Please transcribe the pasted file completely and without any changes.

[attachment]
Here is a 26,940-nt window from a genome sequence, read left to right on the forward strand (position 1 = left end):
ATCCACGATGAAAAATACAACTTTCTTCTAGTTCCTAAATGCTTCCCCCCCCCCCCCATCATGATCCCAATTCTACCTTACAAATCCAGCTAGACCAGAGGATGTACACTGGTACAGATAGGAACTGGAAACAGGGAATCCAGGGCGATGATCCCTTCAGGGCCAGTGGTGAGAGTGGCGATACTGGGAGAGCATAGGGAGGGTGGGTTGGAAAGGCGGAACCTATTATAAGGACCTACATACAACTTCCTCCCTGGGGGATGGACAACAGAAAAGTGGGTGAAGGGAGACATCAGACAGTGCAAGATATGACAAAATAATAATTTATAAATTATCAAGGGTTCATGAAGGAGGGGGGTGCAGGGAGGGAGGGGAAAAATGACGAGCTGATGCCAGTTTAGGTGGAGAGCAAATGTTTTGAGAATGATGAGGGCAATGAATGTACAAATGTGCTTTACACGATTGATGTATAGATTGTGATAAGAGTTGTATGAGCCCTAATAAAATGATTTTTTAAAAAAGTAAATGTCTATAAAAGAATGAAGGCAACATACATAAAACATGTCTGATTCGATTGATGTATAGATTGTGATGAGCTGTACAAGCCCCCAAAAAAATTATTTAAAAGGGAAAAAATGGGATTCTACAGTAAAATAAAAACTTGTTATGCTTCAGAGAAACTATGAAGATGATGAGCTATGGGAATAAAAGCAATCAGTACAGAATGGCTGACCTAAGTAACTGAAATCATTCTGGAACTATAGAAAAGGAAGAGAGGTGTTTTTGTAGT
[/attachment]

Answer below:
Here is a 26,940-nt window from a genome sequence, read left to right on the forward strand (position 1 = left end):
ATCCACGATGAAAAATACAACTTTCTTCTAGTTCCTAAATGCTTCCCCCCCCCCCCCATCATGATCCCAATTCTACCTTACAAATCCAGCTAGACCAGAGGATGTACACTGGTACAGATAGGAACTGGAAACAGGGAATCCAGGGCGATGATCCCTTCAGGGCCAGTGGTGAGAGTGGCGATACTGGGAGAGCATAGGGAGGGTGGGTTGGAAAGGCGGAACCTATTATAAGGACCTACATACAACTTCCTCCCTGGGGGATGGACAACAGAAAAGTGGGTGAAGGGAGACATCAGACAGTGCAAGATATGACAAAATAATAATTTATAAATTATCAAGGGTTCATGAAGGAGGGGGGTGCAGGGAGGGAGGGGAAAAATGACGAGCTGATGCCAGTTTAGGTGGAGAGCAAATGTTTTGAGAATGATGAGGGCAATGAATGTACAAATGTGCTTTACACGATTGATGTATAGATTGTGATAAGAGTTGTATGAGCCCTAATAAAATGATTTTTTAAAAAAGTAAATGTCTATAAAAGAATGAAGGCAACATACATAAAACATGTCTGATTCGATTGATGTATAGATTGTGATGAGCTGTACAAGCCCCCAAAAAAATTATTTAAAAGGGAAAAAATGGGATTCTACAGTAAAATAAAAACTTGTTATGCTTCAGAGAAACTATGAAGATGATGAGCTATGGGAATAAAAGCAATCAGTACAGAATGGCTGACCTAAGTAACTGAAATCATTCTGGAACTATAGAAAAGGAAGAGAGGTGTTTTTGTAGT